Show how other organisations are receiving funding for the type of project you know you need.

Start with our information on funding for digital.

Build internal support

If you’re making the case for change, and can’t approach or influence the trustees or leaders try to find support elsewhere in the organisation. Which other members of staff can be persuaded of the value of your case? Build a consensus amongst your team and use this to persuade the decision makers.

User research

Gather evidence from service users to show the value of digital. Can you show that you need to use digital channels to remain relevant to those users? If so, use that information to make the case.

Sign up for free training in user-led digital thinking that includes user research at Cast’s Design Hop.

The financial case

Digital can help raise new funds, make significant savings and help staff work smarter. If you can show that a short-term investment will bring long-term gains, that's a powerful tool. You want to present digital as a valuable asset that can help the organisation realise its strategic goals.

Get a small win

We recommend starting small, and making one system work better – often an internal system. This will provide proof that it can work and is the best way to deliver digital change.

Get some more information about how to start small from our page looking at tackling barriers to digital change for staff and volunteers.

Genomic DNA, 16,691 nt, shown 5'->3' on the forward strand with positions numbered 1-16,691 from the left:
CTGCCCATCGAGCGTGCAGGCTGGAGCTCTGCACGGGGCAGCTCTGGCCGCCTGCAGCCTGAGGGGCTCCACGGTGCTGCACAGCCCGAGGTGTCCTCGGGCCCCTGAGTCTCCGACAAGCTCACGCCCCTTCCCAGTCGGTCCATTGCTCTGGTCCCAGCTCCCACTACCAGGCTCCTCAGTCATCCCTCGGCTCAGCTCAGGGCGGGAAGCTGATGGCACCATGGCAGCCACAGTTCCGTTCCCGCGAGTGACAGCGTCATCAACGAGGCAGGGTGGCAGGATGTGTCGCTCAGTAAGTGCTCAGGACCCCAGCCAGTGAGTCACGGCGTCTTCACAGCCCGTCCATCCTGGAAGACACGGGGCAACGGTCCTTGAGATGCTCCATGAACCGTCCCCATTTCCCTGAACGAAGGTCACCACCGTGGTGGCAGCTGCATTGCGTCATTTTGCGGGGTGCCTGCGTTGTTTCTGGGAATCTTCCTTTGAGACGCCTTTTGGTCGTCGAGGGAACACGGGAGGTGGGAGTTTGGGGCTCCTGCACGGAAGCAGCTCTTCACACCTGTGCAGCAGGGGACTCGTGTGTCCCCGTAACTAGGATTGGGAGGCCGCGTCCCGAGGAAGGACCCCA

Help senior leaders be comfortable with digital

Help your leaders understand the technology, the language, and the ways of working, and why they exist. If your leaders feel comfortable with digital, they are much more likely to back it.

Show that change is necessary

It's much easier to get leaders on board if change is necessary. Can you demonstrate it's needed to suit funders, to win a contract, or because your old systems will no longer do their job? Share reports and resources from the section below. For example, these show changes charities have made to adapt to new ways of working during lockdown.

Information to help your organisation make digital changes

Leaders in the voluntary sector have produced a code of practice to make sure they’re getting the most out of digital. You don’t have to be a charity to use it. Discover the Charity Digital Code.

Work out what level of skills you have in your organisation and how to build on them. Digital skills in your organisation.

Here’s a digital checklist digital for trustees and leaders. Its focus is covid-19 but it’s also useful for preparing for digital change and growth at any time.

If you’ve already had some success, but want to do more, set aside some time to work through a quick assessment tool. Try NCVO’s Digital Maturity Matrix.

To understand other organisations' experiences you can look at these reports.

Last reviewed: 02 March 2021

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This page was last reviewed for accuracy on 02 March 2021